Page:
Although the tsunami’s three waves hit Burin Peninsula within the space of 30 minutes and sea levels had returned to normal after about two hours, it had destroyed more than homes. Thousands of victims confused by what had happened and upset. Many people missing and presumed dead. The mental impact this had on the victims is unimaginable.

On a final note, here is another first-hand experience of the events:

 

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The Regina Cyclone

The “Regina Cyclone” hit the town of Regina, Canada, on June the 30th of 1912 and has since been seen as one of the most destructive tornadoes ever to hit Canada. Hitting an estimated wind speed of 800 kilometres an hour the tornado had quite an impact on people’s lives.

Here are some statistics on the impact caused by the tornado:

  • Wind speed of 800 km/h
  • Caused $1,200,000 in damage costs (today that would be around $485 million dollars)
  • More than 2,500 people’s homes were destroyed and were homeless afterwards
  • 28 people died due to the tornado
  • The tornado traveled over 12 kilometres before dissipating
  • It took nearly 40 years to repay all the debt that had built up from rebuilding costs

All of these show just the devastating impact that the tornado had on not only the people, but the financial status of the country!

Pictures taken after the cyclone had dissipated show that the downtown area of Regina had the worst damage compared to the rest of the city.

 

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The Frankie Slide at Turtle Mountain

Frank Slide on May 5, 1971

The “Frank Slide” was a tragic rock-slide that took place across the town of Frank, a town known for coal-mining. The town was in the Northwest of Alberta. The slide itself consisted of 82 million metric tonnes of limestone, and nearly half a mile long, falling down from Turtle Mountain and into the “Crowsnest River” that was at the bottom of the mountain. Lasting a little longer than 90 seconds yet still managing to kill an estimated 90 people, the Frank Slide was one of Canada’s most deadliest rock-slides.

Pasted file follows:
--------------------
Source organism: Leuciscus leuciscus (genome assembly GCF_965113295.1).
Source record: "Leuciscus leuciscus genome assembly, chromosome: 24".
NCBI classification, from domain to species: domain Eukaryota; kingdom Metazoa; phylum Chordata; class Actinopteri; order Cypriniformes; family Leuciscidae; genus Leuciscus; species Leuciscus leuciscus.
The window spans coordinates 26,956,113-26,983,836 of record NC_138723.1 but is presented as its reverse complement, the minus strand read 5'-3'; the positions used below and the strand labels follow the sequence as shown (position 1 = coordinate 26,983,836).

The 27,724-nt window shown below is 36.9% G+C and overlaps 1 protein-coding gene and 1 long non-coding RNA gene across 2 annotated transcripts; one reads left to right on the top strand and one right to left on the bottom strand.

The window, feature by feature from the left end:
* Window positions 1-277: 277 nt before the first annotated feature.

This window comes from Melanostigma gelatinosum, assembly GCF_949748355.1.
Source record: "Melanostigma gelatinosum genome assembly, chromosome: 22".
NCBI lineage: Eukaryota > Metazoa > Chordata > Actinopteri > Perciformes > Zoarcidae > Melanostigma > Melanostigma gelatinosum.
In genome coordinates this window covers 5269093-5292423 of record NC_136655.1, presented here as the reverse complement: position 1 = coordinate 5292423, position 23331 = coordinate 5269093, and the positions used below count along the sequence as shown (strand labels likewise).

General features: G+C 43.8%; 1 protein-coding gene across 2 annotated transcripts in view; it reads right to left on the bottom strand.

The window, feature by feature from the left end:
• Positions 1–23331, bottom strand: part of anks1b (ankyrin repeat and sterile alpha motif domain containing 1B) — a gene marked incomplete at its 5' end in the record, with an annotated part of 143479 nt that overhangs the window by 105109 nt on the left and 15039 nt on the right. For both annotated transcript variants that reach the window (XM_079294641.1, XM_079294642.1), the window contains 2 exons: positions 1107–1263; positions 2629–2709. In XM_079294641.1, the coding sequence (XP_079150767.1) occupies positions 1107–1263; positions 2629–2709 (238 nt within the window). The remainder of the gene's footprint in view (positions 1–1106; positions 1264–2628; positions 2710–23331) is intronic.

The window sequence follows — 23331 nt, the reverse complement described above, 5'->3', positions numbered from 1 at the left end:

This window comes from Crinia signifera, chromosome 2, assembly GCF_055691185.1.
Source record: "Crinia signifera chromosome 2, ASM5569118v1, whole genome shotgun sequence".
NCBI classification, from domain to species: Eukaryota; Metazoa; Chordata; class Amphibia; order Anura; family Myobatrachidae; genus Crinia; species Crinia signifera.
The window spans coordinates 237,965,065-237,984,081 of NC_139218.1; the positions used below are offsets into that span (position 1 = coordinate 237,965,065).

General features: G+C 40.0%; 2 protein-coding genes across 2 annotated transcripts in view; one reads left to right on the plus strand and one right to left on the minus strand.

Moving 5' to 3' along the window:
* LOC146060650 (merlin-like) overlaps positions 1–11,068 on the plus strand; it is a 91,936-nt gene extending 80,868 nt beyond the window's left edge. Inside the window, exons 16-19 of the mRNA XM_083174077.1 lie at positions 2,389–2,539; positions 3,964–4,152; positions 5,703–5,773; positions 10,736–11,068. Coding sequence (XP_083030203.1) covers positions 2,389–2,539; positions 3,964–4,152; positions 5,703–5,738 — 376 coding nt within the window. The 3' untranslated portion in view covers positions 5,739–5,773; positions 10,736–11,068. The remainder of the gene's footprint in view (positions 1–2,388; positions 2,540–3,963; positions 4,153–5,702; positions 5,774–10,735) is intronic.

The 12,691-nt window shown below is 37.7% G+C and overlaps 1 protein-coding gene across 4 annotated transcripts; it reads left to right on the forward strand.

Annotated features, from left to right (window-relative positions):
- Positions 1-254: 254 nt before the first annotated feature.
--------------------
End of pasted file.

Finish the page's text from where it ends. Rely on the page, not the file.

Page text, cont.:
The biggest question is, “What caused the slide?”. The answer is simply that the structure of Turtle mountain was very unstable due to thrust forces and gravity, and this tragedy was inevitably going to happen.

The “Frankie Slide” Myth

Shortly after the slide, a myth was created about a baby girl having survived the rock avalanche, but was inaccurate. The story itself is somewhat true in saying that there were several younger girls that survived, although the part of the story that mentions a baby girl being the sole survivor, was a tad far-fetched.

There were three girls who survived the rock-slide. Three year old Fernie Watkins, two-year old Marion Leitch, and 15 month old Gladys Ennis. The youngest of the three was found choking on mud and was saved by her parents. Stories began to spread that Gladys was called “Frankie Slide” and that she was the sole survivor of the rock-slide, which was as we now know, false. In fact, she alongside the two other girls, were among the other twenty plus people who had survived the rock-slide and had become victims of the Frank Slide.

Future Damage

A future avalanche is inevitable unfortunately. Scientists believe that as Turtle Mountain continues to move at a few millimetres every year, the forces which are holding the mountain together and keeping the structure stable will eventually be overpowered by the unfortunate forces of gravity leading to yet another rock-slide. However, the same scientists do not believe that there will be a rock-slide at the same side of the mountain, but it will in fact be towards the south of the mountain.

Concluding the unfortunate incident, the damage that was caused by the rock-slide consisted of many miners homes, farms, railway lines, factories and even the Frank cemetery. The slide left hundreds devastated and while many were unharmed by it, their homes destroyed and having to start again. A lot of those who lived in the town of Frank started lives elsewhere and the town begun to lessen in population.